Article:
See your family physician or therapist if you are concerned you may have depression or before beginning any new exercise practice.

Though casual enthusiasts long have claimed that there is a mysterious connection between exercise and happiness — the runners’ high, for example — more and more work like that of Dunn and Ilardi is drawing scientific connections between physical activity and mental health, particularly in treatment for depression and anxiety.

Dr. MacAndrew Jack, a faculty member in the Contemplative Counseling Psychology department  at Naropa University in Boulder, said that not only does exercise, even moderate levels like walking, activate reward endorphins that make you feel good, it also helps create a mind-body connection that leads to increased mental well-being.

“What’s going on in your mind is much more related to your body while you’re exercising,” he said, though he notes that the strength of the connection may vary. It may be less powerful when a person is on a Stairmaster watching CNN, for example, than if he is fully preoccupied with physical activity.

Jack, who researches breathing patterns and their expression of and influence on our emotional life, said that the limbic sensors connection to breath regulation are also connected to emotional sectors. Breathing becomes more entrained during exercise, which increases harmony in the brain, he said.

Jack also cited the ability of exercise to broaden a person’s perspective. Dunn said that depression causes a very narrow focus, something exercise expands.

Exercise helps induce nerve growth factors associated with mood and memory, and it encourages the release of endocannabinoids that can cross the blood-brain barrier, perhaps contributing to a “runners’ high,” Dunn said.

Similarly, Dr. Neil Weiner, the director of clinical services at the Depression Center at the University of Colorado Anschutz Medical Campus, attributes some of the psychiatric value of exercise to its effect on the hippocampus, where growth there increases the connectedness of neurons.

He adds that exercise often leads to other antidepressant results, like increased self-confidence and a sense of mindfulness.

Trends in physical activity as treatment in health care field

Research has found direct, positive results in lifestyle- and physical activity-based treatment programs.

Ilardi says the participants in his research, who represent a population with severe, chronic and treatment-resistant depression, have had about a 75 percent response rate.

Sieg said Ilardi’s plan has worked impressively at the Wellness Treatment Center, which is open to anyone interested in improving his quality of life.

“As long as they follow, they get better,” she said. “I’ve been amazed at the results.”

At the end of her 12-week study on adults, Dunn saw the participants’ scores on the Hamilton Rating Scale for Depression  drop a mean of 47 percent.

Dunn said that recently – after 25 years in the field — she has seen increased acceptance of the connection between physical activity and mental health.

“Trying to gain credibility with the psychiatric community, to have more respect from them…it’s taken a long time,” she said. “It seems sort of ridiculous, because the two are so inextricably linked.”

Weiner pointed out that the Cochrane Review, an industry standard for quality research, reviewed all studies related to physical activity and depression up until 2010. It showed that the majority of studies met basic research standards and their aggregate success rates were quite high, however only two studies met rigorous research standards, and their results were much lower.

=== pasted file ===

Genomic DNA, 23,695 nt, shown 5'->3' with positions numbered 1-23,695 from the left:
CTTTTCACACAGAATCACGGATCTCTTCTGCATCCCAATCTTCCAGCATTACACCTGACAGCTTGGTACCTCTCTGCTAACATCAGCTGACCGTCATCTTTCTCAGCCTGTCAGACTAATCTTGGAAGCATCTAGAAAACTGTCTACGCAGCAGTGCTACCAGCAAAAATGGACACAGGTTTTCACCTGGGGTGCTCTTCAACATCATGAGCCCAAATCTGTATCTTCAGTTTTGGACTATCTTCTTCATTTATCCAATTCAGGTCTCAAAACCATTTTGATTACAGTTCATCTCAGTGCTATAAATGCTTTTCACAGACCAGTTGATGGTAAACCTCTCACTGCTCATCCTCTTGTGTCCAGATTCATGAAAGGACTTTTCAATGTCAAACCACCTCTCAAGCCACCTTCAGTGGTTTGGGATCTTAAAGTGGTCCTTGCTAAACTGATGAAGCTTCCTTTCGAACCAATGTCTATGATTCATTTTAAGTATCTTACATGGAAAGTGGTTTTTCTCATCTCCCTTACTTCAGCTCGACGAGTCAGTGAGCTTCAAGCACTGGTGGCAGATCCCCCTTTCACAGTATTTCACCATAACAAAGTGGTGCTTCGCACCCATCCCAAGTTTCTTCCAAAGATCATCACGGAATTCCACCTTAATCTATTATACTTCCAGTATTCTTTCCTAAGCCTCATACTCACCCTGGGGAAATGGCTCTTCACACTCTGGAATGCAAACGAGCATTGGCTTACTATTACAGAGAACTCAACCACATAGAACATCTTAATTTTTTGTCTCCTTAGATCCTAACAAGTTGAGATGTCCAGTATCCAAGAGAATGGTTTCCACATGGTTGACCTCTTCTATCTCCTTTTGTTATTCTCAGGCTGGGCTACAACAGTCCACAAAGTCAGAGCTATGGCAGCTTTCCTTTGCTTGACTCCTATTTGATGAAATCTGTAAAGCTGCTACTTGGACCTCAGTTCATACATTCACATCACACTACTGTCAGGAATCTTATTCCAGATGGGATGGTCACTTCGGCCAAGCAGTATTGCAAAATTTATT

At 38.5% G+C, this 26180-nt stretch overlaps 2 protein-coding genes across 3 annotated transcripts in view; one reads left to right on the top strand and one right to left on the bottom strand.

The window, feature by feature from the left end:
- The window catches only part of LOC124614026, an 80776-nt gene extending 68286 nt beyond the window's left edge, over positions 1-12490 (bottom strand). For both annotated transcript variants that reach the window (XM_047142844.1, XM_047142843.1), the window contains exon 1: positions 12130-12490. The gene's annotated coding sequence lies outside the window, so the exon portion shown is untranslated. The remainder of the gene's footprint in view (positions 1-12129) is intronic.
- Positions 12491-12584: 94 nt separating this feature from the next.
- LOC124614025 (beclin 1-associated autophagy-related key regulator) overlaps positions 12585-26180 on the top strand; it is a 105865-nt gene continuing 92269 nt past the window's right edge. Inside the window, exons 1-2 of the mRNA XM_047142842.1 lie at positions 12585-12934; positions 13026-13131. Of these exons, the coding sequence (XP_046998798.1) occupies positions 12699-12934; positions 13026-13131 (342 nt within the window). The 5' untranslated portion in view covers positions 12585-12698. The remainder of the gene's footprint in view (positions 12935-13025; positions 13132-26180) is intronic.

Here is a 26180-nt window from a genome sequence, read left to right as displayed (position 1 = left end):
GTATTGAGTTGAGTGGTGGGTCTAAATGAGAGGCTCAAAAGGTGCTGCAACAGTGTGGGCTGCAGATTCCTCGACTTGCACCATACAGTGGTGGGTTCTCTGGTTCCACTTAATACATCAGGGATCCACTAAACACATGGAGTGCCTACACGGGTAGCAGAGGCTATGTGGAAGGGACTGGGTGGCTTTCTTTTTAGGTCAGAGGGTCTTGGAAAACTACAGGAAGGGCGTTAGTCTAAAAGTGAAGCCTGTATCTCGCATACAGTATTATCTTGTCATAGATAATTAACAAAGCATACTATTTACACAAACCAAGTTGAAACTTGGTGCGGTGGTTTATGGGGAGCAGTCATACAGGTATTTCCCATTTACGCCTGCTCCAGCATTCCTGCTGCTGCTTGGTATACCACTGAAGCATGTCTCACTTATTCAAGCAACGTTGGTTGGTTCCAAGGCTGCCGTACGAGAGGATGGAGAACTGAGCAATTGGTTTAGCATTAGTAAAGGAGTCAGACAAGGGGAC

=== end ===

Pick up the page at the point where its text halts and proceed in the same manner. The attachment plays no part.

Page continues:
No matter the status of research, Weiner says most therapists with extensive education around depression believe in the benefits of exercise.

Meanwhile, Ilardi has seen practical application of his research. He knows of least five treatment centers that use his protocols to treat depression, and more are reaching out to integrate it into their preexisting programs, a sign that there is recognition of alternative treatments for mental health issues.

“I think I’ve seen among psychotherapists a feeling of great openness when they hear me talk about the actual research and the potential for a lifestyle-based approach to depression,” he said. “Many feel empowered.”

Ilardi is married to a nurse practitioner in a psychiatric private practice. She integrates some lifestyle-based approaches, Ilardi said, but at least every other week she jokingly says, “You’re ruining my practice.”

Often her patients want to try something like his six guidelines before taking medication. If the exercise program is successful, her patients will need only one follow-up appointment and seek no further treatment.

He said his wife will make more from a session where she prescribes medication than from one where she does not. For her, the choice to use lifestyle approaches gives greater client satisfaction, making up for these economic factors.

In a prescription-based practice, “It’s crazy to adopt a lifestyle approach to depression,” Ilardi said.

Weiner said that the Depression Center regularly provides psychotherapy and behavioral activation therapy side by side.

Sometimes they are used in coordination with anti-depressants, and sometimes the therapies may not include strict exercise. Rather they may focus on mindfulness techniques, socialization or simple movement, like getting up to get the mail daily.

Patients need to understand that mild to moderate depression can have equal response rates from psychotherapy or behavioral therapy as from antidepressants, Weiner said.

“Patients should be educated about the facts of psychotherapy, of cognitive behavioral therapy,” he said. “We give the patients a choice.”